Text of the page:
Ukrainian Tremors
Putin’s Karma

Putin has thoroughly insulated himself from the sorts of forces rattling Yanukovych in Ukraine these days. But as he watches events unfold, he has to feel a little insecure.

Published on: January 28, 2014
Andrew Wood is associate fellow with the Russia and Eurasia Programme at Chatham House, and served in the British Embassy in Moscow from 1964–66, 1979–82 and 1995–2000, the last as Ambassador.
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  • PKCasimir

    “the prospect of economic stagnation – or maybe worse – is less than Russia deserves “? Huh? I have read that three times and have no idea what the author is trying to convey. Aside from that, an article on Putin’s future that doesn’t mention the fact that Russia’s economy is a Third World One based on a single commodity and that its economic fortunes are totally dependent on that commodity -oil, is of little value. Already the Russian ruble, like those of other EM and Third World Markets, is collapsing and inflation will start to rear its ugly head. Russia has few tools to combat inflation and Russians depend on imports for almost everything. If the price of oil starts to collapse and the US natural gas exports come on line, Putin will be toast.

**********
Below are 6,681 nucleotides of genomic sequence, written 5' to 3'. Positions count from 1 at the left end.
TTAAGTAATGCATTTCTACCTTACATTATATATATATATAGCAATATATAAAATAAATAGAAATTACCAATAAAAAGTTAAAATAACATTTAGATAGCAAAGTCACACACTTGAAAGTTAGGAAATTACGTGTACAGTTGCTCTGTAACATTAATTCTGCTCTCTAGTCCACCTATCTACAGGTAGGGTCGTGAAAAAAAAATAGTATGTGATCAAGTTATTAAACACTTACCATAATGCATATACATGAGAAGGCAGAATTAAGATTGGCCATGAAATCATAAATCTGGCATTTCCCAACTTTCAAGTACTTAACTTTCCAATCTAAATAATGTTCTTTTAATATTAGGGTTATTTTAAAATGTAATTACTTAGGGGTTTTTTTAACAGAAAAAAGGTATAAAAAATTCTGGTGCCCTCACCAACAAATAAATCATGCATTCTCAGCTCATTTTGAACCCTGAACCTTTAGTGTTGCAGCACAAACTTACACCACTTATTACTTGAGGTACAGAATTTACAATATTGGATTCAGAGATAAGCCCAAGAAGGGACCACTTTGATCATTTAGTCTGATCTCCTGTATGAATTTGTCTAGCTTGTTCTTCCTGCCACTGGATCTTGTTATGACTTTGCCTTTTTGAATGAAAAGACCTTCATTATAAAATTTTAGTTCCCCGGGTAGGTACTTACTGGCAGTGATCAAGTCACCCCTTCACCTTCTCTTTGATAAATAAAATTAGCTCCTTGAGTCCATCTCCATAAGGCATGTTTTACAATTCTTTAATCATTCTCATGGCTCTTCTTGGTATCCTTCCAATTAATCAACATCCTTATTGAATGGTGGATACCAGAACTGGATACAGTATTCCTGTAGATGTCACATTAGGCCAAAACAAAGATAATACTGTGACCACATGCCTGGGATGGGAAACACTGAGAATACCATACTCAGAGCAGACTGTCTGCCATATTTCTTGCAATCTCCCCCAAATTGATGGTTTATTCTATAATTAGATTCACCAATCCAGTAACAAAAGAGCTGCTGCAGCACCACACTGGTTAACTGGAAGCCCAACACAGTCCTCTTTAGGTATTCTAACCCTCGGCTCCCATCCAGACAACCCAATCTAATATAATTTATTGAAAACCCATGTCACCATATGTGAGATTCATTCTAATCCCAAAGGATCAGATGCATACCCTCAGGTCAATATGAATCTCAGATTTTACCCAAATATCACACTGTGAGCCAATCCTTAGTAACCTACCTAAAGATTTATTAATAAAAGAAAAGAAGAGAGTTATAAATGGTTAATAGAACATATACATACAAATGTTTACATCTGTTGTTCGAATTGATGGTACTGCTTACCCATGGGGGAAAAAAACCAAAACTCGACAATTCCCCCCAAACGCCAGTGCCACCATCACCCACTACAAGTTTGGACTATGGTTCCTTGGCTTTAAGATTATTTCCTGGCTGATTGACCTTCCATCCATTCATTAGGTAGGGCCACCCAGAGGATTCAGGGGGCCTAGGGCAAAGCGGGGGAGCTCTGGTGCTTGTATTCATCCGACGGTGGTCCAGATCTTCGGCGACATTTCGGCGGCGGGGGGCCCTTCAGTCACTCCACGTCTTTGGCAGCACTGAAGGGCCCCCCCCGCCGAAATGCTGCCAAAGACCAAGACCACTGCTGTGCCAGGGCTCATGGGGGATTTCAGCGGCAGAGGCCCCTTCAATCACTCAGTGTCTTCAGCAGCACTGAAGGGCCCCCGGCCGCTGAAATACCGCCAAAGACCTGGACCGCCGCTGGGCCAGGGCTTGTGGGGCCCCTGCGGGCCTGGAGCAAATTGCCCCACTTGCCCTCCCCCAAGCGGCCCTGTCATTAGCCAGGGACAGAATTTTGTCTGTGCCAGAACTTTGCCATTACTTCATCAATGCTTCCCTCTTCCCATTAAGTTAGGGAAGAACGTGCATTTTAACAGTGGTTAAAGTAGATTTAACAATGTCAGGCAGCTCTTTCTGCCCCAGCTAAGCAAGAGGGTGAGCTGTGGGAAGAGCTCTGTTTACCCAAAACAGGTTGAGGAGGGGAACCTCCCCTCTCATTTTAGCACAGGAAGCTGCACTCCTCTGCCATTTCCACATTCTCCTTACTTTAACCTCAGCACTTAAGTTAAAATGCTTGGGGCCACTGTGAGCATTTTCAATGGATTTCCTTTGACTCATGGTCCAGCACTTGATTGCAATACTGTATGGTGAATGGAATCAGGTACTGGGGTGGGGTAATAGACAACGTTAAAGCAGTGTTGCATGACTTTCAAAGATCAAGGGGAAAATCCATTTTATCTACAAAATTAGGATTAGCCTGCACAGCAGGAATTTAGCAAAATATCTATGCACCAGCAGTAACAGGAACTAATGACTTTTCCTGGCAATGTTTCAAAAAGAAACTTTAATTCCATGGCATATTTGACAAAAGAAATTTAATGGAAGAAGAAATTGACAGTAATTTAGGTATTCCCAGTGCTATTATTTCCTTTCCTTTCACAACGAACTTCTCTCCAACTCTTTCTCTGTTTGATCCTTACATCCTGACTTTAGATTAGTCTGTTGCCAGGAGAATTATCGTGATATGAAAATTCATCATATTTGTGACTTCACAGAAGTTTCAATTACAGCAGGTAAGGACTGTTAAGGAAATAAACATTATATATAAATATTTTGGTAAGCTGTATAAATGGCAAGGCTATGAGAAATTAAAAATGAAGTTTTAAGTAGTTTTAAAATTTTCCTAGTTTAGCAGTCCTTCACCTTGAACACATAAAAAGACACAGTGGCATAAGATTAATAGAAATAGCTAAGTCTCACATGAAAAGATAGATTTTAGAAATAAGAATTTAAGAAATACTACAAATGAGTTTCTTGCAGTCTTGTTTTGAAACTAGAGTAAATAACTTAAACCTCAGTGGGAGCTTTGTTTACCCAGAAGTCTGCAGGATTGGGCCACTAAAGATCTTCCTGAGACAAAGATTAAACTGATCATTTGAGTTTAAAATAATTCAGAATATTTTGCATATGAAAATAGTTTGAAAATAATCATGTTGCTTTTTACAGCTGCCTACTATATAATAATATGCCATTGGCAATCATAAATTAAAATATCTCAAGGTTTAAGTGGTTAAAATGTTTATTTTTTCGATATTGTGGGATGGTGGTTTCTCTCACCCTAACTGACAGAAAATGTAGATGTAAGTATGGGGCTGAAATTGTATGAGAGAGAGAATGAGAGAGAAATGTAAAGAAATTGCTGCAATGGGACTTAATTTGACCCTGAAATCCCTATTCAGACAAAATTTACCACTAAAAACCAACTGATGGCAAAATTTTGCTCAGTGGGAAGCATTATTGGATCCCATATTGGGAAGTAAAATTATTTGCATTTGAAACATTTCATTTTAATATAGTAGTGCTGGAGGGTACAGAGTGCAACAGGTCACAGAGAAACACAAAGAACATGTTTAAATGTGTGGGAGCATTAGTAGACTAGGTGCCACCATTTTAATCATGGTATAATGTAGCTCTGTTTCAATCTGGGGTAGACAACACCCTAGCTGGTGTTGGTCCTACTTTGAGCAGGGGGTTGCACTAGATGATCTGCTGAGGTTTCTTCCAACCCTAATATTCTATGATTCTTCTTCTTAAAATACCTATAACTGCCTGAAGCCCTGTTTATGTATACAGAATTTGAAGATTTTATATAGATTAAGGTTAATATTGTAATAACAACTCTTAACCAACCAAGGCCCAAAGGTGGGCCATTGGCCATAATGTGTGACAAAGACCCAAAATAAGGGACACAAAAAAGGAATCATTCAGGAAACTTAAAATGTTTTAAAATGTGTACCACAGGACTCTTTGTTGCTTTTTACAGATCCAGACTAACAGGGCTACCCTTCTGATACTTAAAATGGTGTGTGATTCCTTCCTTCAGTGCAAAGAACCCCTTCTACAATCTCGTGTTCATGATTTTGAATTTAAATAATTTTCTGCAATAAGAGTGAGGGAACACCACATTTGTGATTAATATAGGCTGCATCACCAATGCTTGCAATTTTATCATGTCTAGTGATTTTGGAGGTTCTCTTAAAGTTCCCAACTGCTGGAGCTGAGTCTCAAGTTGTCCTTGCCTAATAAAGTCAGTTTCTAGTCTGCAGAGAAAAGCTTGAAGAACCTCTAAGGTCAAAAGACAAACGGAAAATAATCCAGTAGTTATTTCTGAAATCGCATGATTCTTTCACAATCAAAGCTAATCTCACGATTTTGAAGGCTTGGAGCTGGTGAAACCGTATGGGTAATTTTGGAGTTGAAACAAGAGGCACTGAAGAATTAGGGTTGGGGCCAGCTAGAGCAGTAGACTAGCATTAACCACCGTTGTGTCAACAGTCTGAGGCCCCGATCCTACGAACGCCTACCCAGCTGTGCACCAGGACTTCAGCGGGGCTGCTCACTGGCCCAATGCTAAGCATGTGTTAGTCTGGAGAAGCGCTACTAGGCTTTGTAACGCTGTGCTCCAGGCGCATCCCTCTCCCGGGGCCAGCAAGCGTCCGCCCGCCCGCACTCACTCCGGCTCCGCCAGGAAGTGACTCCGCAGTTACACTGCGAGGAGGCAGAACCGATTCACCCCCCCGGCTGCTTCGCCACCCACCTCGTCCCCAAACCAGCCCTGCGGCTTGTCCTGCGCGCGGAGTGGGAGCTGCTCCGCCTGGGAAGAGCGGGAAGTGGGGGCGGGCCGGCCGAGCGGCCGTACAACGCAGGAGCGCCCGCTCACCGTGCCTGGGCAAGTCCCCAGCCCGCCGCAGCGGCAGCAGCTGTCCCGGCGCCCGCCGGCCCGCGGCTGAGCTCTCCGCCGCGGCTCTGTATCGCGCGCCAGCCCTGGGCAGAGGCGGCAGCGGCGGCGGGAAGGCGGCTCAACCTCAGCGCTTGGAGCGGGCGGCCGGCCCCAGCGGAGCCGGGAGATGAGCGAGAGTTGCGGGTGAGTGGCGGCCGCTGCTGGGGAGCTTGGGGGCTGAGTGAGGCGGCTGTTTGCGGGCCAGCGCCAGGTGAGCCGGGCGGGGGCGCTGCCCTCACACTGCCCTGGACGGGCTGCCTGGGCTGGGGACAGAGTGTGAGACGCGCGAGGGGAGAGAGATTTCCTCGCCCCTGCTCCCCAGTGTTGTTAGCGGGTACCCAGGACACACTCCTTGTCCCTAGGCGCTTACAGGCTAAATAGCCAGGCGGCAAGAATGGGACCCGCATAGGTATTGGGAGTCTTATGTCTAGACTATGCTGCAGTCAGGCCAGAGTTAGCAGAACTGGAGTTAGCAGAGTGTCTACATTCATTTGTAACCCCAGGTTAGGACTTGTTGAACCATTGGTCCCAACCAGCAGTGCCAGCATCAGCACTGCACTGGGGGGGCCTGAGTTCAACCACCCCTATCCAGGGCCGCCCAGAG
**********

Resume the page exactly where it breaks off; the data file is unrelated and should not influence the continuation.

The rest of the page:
• bff426

    The idea that the Russian people will rebel against Putin is laughable. Russians have tolerated dictators their entire history, from the Mongols, to the czars, to Lenin and Stalin to today.

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